Thanks for your last letter. Because of the length of the attachments (about 55 pages) and the fact that a lot of it is passages from copyrighted books, I'll only post the email, the Evidence Diagram, and the Introduction. I will only post my replies to these portions, but will include comments on the other portions in this email to you. If there are outside readers who are interested in the other material they can email me. This whole exchange is quite a lot longer than what I had anticipated, and although it is an interesting challenge to take on your arguments, it is taking more of my time than I really want to spend, so my reply won't be nearly as expansive as what you sent.

You start with list of assertions from Strobel that are supposedly things evolutionists must believe. This is a bad start since it has a sarcastic tone and some of the points distort what evolutionists actually think. I don't see how this creates some sort of "criteria bar", but I'll comment on each:

* Nothing produces nothing
I assume this is a typo and should have been "nothing produces something", which would apparently refer to the big bang having no cause. There is no logical necessity for something to have a cause, especially when it happens at the beginning of time. Theists have no trouble with God being uncaused. On the other hand the cover story in the current Scientific American (May) that suggests an underlying (presumably eternal) universe that created the big bang. See (this might have to be copied into the browser URL box if it contains a line break)

* Non-life produces life It's not too shocking to think this might have happened at least once in the history of the universe. Of course the statement makes it sounds like we think this happens routinely, which is false. We also recognize that it is only a reproducing molecule that can undergo natural selection that must be formed.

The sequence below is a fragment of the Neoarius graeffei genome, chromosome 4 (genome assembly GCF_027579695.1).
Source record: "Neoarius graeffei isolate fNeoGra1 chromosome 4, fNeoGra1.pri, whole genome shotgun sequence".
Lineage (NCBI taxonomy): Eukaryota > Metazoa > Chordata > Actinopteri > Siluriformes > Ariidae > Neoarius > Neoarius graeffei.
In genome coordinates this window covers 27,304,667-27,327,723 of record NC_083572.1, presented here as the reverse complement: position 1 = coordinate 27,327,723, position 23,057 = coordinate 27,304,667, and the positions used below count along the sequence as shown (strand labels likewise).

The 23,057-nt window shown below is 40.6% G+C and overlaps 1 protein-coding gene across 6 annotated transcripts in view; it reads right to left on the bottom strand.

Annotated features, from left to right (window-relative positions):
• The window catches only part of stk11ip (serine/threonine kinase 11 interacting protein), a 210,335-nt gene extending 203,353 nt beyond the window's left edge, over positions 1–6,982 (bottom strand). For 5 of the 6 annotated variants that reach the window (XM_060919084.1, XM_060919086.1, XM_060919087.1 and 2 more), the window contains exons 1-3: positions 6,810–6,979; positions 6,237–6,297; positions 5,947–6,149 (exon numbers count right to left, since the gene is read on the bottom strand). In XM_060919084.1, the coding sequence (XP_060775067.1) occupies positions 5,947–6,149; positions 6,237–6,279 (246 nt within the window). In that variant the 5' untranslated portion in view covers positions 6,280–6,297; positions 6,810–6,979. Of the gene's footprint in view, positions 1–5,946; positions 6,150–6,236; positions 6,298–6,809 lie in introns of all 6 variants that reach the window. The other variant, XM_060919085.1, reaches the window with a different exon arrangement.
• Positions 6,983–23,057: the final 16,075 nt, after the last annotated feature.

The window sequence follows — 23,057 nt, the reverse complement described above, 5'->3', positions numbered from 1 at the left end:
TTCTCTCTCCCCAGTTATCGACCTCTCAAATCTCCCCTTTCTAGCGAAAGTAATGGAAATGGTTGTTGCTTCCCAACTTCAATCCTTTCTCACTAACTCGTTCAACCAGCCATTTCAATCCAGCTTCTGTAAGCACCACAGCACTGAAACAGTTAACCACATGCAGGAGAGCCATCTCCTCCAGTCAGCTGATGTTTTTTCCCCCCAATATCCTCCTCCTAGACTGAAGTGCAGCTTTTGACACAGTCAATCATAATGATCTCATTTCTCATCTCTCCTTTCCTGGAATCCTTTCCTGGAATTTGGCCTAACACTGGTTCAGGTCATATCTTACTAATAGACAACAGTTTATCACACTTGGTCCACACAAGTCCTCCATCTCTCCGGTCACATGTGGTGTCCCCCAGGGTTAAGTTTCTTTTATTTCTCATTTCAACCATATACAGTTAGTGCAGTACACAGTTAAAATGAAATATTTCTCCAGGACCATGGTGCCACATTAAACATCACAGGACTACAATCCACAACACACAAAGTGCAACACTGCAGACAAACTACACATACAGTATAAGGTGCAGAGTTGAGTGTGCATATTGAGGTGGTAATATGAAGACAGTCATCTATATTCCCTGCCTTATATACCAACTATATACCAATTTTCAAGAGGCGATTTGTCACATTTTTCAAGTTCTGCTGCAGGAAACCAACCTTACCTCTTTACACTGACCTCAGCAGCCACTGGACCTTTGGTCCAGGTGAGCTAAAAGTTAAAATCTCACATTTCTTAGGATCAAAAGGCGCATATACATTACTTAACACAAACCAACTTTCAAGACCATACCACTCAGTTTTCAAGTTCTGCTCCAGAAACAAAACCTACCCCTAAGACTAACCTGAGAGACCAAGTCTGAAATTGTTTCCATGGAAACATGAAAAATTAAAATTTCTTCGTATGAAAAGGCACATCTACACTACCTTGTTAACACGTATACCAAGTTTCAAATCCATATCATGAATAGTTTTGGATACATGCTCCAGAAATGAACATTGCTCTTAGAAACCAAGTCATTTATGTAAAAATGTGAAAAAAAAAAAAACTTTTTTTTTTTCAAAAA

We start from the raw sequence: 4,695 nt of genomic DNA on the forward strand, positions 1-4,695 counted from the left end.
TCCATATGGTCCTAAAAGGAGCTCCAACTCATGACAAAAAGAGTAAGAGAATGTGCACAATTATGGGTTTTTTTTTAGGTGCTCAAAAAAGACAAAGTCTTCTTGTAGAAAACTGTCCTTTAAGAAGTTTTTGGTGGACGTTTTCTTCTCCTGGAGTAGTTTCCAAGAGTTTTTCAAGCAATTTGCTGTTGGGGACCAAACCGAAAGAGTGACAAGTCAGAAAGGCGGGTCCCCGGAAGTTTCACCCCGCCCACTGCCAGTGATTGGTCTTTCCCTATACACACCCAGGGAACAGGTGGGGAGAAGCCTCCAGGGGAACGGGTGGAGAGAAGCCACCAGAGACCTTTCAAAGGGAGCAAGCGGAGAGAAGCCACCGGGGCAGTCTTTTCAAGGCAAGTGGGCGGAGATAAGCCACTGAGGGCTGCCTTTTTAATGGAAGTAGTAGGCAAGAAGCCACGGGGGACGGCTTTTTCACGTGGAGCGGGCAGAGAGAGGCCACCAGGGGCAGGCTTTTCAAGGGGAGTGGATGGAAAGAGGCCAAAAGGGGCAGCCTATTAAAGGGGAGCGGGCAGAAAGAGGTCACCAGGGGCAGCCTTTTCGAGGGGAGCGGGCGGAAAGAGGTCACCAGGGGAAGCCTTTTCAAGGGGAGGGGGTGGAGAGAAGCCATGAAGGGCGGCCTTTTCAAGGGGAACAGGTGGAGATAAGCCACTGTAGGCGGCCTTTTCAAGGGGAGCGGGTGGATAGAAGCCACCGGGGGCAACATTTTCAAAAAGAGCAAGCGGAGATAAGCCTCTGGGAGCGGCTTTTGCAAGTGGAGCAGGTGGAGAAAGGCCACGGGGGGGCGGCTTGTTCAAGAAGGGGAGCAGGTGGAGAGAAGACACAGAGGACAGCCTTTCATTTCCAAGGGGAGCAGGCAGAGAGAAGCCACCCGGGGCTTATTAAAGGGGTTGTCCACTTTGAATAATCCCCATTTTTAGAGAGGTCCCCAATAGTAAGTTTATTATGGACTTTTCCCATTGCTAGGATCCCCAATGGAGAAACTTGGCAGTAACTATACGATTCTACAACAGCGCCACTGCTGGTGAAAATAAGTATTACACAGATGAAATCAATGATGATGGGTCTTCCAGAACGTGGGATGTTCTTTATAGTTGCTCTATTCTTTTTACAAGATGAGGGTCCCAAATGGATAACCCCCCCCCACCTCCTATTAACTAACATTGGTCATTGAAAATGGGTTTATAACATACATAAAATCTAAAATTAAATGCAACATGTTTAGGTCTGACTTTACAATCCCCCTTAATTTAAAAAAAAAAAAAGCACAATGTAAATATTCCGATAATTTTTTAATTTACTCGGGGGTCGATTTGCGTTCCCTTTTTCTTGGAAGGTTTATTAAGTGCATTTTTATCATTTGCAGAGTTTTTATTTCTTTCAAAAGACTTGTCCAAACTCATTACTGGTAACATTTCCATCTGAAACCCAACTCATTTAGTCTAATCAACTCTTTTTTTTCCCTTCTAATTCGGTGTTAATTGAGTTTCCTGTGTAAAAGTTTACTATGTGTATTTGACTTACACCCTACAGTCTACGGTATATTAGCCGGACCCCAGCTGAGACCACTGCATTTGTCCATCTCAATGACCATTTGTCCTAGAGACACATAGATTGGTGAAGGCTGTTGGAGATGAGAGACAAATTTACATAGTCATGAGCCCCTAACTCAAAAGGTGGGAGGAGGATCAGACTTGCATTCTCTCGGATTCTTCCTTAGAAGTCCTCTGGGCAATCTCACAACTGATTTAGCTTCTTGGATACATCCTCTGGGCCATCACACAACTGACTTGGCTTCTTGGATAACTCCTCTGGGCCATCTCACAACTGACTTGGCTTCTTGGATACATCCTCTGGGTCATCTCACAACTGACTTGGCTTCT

* Randomness produces fine-tuning. This is a straw man. Nobody thinks this. Natural selection is what produces fine-tuning.

* Chaos produces information. Randomness does produce information, although it is not the sort of useful information you normally think of. Natural selection extracts useful information from the environment.

* Unconsciousness produces consciousness. Every human starts out as an unconscious fetus that eventually becomes conscious. There's no problem here. Evolutionarily, consciousness developed gradually.

* Non-reason produces reason. Not as often as one would wish, but there's no reason this couldn't happen through evolution.

Evidence for Biological Evolution Introduction

You state that you read many books on evolution and conclude that evidence does not support it. I get the impression that all the books you read were by people strongly opposed to evolution. If I am mistaken then the following thoughts are inappropriate. If you did read only creationist books, what do you expect? You have been inundated by arguments from the creationist side. The main knowledge you have of what evolutionists have to say is from quotes and interpretations that have been carefully selected (out of context) by their opponents to make a case against them. If you want to know the truth, you can't get all your information from one side. They will claim to tell you what the other side's arguments are, but only to the extent that they are ready with a refutation. If you care what is true, you have to get arguments from both sides from their best advocates, unedited by their opponents. Then try to sort things out in your own mind, and reserve judgment when things aren't clear.

The most comprehensive site I know of on the web for answering creationist arguments is . I recommend reading the initial FAQ list and then doing searches or looking in the table of contents for info on particular points you feel are important.

I, by the way, have just finished "Darwin on Trial" by Philip Johnson, and a few years ago read "Life - How did it get here?" put out by Jehovah's Witnesses. I also follow arguments by anti-evolutionists when I see them on the internet or from other sources. I've read a number of books on the evolution side, but not as recently. No doubt I've had more influence from the pro-evolution side, so that probably gives me an unfair bias, but I do try to be critical of both sides.

As far as Colin Patterson, from what I read at "talkorigins" he was a believer in evolution, and so whatever dissatisfied him about answers to his requests for facts apparently didn't sour him on the main principle. He may have had some ideological conflicts with other biologists, but this quote out of context doesn't tell us what the problem was.

[Note: I went on to respond to other points Bill had made in his attachments, but since I did not include those on this website I won't include my responses.]